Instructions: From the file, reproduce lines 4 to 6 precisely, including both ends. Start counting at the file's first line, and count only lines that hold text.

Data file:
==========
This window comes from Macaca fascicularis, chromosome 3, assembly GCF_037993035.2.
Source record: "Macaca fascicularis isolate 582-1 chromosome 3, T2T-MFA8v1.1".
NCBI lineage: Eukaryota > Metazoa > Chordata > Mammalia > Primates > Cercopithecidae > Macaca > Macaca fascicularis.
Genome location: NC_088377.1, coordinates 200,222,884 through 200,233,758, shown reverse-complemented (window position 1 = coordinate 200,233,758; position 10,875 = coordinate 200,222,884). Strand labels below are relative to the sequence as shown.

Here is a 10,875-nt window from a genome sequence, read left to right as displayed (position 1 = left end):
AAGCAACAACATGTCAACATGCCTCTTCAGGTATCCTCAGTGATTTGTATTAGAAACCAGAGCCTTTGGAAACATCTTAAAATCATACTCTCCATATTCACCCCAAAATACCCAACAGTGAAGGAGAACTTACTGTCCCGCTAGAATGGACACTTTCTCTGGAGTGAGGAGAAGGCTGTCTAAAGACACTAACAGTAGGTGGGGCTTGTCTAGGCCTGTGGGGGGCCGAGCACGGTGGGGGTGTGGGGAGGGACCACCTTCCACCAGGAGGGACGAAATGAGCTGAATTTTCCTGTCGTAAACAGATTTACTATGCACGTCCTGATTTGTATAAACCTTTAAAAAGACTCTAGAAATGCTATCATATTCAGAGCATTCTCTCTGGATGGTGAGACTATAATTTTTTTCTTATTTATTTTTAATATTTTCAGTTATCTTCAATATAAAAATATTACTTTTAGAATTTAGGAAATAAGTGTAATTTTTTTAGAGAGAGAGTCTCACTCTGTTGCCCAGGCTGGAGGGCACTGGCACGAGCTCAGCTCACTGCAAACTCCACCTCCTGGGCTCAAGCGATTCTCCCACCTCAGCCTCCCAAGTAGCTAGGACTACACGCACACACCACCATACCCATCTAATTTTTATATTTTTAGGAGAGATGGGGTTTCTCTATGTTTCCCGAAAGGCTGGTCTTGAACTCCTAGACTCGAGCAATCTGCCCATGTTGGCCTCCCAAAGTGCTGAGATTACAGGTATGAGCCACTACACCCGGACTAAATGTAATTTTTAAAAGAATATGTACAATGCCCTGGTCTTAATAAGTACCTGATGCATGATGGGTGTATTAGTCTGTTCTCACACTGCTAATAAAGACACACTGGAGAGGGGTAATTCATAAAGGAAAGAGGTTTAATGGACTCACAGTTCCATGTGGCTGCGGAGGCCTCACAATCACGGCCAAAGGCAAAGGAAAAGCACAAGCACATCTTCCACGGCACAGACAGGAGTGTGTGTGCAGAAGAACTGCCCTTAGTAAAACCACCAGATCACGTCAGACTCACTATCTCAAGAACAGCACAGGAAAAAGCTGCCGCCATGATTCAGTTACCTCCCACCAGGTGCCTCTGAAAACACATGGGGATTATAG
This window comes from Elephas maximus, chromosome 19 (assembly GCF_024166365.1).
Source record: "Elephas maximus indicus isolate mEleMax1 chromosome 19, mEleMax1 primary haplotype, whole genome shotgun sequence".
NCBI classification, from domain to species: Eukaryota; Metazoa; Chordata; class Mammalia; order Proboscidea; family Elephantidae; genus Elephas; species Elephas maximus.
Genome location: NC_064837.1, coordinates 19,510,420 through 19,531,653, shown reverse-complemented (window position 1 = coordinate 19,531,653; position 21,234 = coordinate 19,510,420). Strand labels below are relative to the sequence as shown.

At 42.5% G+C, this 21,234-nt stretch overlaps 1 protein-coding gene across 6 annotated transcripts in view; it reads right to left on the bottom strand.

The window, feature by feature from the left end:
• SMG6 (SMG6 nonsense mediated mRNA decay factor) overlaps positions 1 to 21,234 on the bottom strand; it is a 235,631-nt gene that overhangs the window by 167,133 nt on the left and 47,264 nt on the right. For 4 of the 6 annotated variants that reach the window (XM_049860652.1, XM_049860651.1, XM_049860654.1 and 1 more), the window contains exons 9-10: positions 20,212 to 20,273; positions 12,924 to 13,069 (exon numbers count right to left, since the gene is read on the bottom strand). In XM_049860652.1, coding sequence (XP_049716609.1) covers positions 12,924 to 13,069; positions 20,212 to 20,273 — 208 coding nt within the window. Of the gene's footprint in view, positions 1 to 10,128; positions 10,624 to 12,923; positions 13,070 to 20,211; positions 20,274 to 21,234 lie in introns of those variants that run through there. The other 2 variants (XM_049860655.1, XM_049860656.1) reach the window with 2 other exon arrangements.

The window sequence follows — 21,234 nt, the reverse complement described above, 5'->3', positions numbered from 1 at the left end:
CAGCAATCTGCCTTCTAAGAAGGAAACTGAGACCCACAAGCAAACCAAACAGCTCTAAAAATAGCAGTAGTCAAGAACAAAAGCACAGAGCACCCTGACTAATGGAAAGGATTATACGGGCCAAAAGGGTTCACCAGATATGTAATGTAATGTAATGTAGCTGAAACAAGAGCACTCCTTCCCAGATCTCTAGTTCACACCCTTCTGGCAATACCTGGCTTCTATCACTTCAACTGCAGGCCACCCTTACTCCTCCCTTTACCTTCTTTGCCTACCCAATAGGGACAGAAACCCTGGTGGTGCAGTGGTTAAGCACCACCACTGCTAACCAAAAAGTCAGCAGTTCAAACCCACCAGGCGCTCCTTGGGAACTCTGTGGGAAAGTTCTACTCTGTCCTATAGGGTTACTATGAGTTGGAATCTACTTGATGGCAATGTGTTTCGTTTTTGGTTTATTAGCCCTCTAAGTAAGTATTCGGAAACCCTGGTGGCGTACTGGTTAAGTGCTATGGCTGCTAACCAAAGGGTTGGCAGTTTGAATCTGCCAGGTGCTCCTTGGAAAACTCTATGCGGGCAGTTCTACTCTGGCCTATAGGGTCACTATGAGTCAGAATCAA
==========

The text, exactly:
Genome location: NC_088377.1, coordinates 200,222,884 through 200,233,758, shown reverse-complemented (window position 1 = coordinate 200,233,758; position 10,875 = coordinate 200,222,884). Strand labels below are relative to the sequence as shown.

Here is a 10,875-nt window from a genome sequence, read left to right as displayed (position 1 = left end):
AAGCAACAACATGTCAACATGCCTCTTCAGGTATCCTCAGTGATTTGTATTAGAAACCAGAGCCTTTGGAAACATCTTAAAATCATACTCTCCATATTCACCCCAAAATACCCAACAGTGAAGGAGAACTTACTGTCCCGCTAGAATGGACACTTTCTCTGGAGTGAGGAGAAGGCTGTCTAAAGACACTAACAGTAGGTGGGGCTTGTCTAGGCCTGTGGGGGGCCGAGCACGGTGGGGGTGTGGGGAGGGACCACCTTCCACCAGGAGGGACGAAATGAGCTGAATTTTCCTGTCGTAAACAGATTTACTATGCACGTCCTGATTTGTATAAACCTTTAAAAAGACTCTAGAAATGCTATCATATTCAGAGCATTCTCTCTGGATGGTGAGACTATAATTTTTTTCTTATTTATTTTTAATATTTTCAGTTATCTTCAATATAAAAATATTACTTTTAGAATTTAGGAAATAAGTGTAATTTTTTTAGAGAGAGAGTCTCACTCTGTTGCCCAGGCTGGAGGGCACTGGCACGAGCTCAGCTCACTGCAAACTCCACCTCCTGGGCTCAAGCGATTCTCCCACCTCAGCCTCCCAAGTAGCTAGGACTACACGCACACACCACCATACCCATCTAATTTTTATATTTTTAGGAGAGATGGGGTTTCTCTATGTTTCCCGAAAGGCTGGTCTTGAACTCCTAGACTCGAGCAATCTGCCCATGTTGGCCTCCCAAAGTGCTGAGATTACAGGTATGAGCCACTACACCCGGACTAAATGTAATTTTTAAAAGAATATGTACAATGCCCTGGTCTTAATAAGTACCTGATGCATGATGGGTGTATTAGTCTGTTCTCACACTGCTAATAAAGACACACTGGAGAGGGGTAATTCATAAAGGAAAGAGGTTTAATGGACTCACAGTTCCATGTGGCTGCGGAGGCCTCACAATCACGGCCAAAGGCAAAGGAAAAGCACAAGCACATCTTCCACGGCACAGACAGGAGTGTGTGTGCAGAAGAACTGCCCTTAGTAAAACCACCAGATCACGTCAGACTCACTATCTCAAGAACAGCACAGGAAAAAGCTGCCGCCATGATTCAGTTACCTCCCACCAGGTGCCTCTGAAAACACATGGGGATTATAG